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Wolfgang Trost Architects' Blog Deciding Green






What is Green?

We interpret green as smart consumption of energy and global resources. Green also refers to sustainability, where resources can be easily reproduced, reused and recycled, as well as understanding environmental concerns about global warming. We aim to promote and encourage healthy living for all life on our wonderful planet. Green building is the process of making decisions about what and how we build, like making environmentally friendly choices during design (i.e. the home’s orientation to the sun and not clear cutting trees), careful selection of materials and products that last longer, and utilizing building techniques and systems that have proven results and make sense.

The bottom line for most of us is to save money by using less energy. We also must be willing to look at longer timeframes for the return on our investments. It may cost more upfront, but energy bills will decrease as time goes on, making up and even surpassing the initial cost.

Finally, we must understand two terms that probe deeper into green:

●carbon footprint — the direct effect one’s actions and lifestyle have on the environment in terms of carbon dioxide emissions

●embodied energy — energy that goes into a product, including the energy required for growth, extraction and transportation of the raw material to the manufacture, packaging and transportation of the final product

Learn more about the right decisions to make when building a green home here.

(link: http://www.ted.com/talks/catherine_mohr_builds_green.html)



Deciding Green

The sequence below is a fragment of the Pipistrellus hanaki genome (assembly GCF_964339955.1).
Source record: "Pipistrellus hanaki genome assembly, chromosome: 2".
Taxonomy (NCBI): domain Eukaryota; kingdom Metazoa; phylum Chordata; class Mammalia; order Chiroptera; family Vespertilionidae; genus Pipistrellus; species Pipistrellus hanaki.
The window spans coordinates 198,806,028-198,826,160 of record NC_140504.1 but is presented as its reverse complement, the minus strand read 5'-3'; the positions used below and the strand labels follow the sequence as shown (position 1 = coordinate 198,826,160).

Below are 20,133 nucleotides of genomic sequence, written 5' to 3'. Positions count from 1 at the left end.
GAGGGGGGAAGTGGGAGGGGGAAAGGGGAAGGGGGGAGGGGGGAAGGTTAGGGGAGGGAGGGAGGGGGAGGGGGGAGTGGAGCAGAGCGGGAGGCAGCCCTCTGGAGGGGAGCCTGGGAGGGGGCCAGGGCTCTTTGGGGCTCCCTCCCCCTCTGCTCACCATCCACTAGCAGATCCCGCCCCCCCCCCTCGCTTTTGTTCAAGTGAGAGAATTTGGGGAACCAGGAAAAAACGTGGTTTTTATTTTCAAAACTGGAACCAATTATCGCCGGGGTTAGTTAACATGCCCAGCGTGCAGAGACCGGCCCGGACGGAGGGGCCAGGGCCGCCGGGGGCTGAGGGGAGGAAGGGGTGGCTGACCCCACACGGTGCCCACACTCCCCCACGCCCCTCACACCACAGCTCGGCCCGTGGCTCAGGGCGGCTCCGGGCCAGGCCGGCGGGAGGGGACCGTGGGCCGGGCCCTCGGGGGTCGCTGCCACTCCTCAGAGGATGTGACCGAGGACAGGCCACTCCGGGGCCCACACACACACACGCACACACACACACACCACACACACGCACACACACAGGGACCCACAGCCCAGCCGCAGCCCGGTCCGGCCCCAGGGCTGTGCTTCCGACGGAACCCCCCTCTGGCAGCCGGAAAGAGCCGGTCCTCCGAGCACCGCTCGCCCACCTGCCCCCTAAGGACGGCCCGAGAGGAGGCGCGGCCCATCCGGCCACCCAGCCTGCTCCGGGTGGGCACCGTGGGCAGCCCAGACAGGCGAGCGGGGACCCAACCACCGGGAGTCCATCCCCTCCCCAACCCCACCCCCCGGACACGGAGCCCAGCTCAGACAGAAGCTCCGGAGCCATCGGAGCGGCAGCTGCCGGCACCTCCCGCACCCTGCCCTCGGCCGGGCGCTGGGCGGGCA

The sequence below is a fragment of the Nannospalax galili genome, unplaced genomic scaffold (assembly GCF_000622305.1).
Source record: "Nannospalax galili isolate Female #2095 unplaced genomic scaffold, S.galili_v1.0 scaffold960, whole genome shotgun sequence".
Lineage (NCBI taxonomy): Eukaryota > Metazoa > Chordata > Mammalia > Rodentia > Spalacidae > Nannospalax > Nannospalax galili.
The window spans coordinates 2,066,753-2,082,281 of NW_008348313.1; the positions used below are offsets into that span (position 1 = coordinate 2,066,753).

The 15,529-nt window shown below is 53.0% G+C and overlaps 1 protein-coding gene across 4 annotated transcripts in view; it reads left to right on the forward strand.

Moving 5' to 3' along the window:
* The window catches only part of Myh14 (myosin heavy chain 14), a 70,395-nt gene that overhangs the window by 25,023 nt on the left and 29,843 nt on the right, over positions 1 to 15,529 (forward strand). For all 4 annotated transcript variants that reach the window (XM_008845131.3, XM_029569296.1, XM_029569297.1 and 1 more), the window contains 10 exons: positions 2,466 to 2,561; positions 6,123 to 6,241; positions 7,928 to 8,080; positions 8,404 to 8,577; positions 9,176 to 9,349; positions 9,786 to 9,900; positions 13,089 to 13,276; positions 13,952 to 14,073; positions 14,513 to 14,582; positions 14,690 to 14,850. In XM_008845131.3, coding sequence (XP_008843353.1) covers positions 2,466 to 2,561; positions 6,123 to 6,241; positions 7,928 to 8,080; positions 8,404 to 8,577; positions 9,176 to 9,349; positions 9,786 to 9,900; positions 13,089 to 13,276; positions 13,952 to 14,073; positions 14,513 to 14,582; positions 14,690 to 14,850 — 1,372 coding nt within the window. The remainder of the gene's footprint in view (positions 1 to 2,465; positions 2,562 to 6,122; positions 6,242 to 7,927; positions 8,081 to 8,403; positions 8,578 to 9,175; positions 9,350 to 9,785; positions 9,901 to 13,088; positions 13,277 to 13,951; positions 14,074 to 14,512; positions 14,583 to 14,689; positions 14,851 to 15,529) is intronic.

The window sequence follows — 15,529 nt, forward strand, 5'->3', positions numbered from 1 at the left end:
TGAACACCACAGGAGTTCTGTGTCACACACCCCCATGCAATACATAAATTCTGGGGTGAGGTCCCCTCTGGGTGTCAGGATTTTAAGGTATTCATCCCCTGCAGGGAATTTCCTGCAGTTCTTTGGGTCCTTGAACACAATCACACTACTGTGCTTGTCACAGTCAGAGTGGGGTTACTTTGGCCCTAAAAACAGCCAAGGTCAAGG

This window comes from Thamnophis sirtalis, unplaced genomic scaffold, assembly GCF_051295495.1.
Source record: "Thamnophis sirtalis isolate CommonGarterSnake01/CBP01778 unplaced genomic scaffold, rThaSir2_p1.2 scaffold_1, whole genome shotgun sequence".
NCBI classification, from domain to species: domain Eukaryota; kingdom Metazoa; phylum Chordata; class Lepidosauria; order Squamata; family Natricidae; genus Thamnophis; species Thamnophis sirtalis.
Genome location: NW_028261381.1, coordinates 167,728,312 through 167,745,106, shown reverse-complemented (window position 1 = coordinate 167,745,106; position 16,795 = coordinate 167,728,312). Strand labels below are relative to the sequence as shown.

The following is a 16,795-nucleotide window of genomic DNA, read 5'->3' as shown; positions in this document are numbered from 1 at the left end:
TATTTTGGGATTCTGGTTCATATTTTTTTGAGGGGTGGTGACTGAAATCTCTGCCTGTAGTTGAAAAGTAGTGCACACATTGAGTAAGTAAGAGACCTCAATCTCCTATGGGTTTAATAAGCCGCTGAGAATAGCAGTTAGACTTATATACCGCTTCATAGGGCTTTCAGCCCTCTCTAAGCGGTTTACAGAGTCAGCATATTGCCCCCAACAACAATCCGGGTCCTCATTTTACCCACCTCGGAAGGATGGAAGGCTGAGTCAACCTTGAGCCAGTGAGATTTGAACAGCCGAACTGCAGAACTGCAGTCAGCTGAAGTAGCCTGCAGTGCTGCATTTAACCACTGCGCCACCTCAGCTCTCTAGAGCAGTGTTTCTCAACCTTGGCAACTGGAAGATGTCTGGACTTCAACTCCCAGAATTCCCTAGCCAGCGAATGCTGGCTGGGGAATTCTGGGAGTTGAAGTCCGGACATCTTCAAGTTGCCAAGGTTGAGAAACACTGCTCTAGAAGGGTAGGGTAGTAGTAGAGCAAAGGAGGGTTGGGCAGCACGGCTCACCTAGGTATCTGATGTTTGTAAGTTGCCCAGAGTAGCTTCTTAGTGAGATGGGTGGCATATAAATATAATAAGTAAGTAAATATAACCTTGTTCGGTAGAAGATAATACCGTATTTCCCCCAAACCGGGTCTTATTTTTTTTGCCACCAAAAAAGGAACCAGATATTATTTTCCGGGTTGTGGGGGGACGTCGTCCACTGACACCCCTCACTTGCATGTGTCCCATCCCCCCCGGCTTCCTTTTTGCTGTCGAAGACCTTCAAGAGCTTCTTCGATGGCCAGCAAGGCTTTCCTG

Once you are aware of the need to conserve our habitats and resources, what can you do to move forward?

Many people who would like to build green assume it is too expensive, but extra costs associated with green building become worthwhile when you consider your return on investment (ROI). You can justify the cost when you’re able to repay the improvements with energy cost savings over a reasonable amount of time.

Incentives are available to help you get started. Government tax credits and utility company rebates are designed to encourage you to invest in products from windows and insulation to sustainable power options that benefit not only you but our economy, society and environment as a whole. These credits and rebates help you make the hard decision to spend money upfront and ease the financial strain.

To make a real difference to our global environment, consider green improvements that pay back over 10 to 15 years or more. More immediately, you can make any number of choices that have a quicker payback, including easy implementations like adding extra insulation in your attic and plugging holes that leak air to the outside. A basic goal should be to make your home at least 20 to 30 percent more efficient than standard homes, although it is possible to build new homes that are 50 percent or more efficient than standard homes.

It is up to homebuyers to demand better built homes. You make the decisions.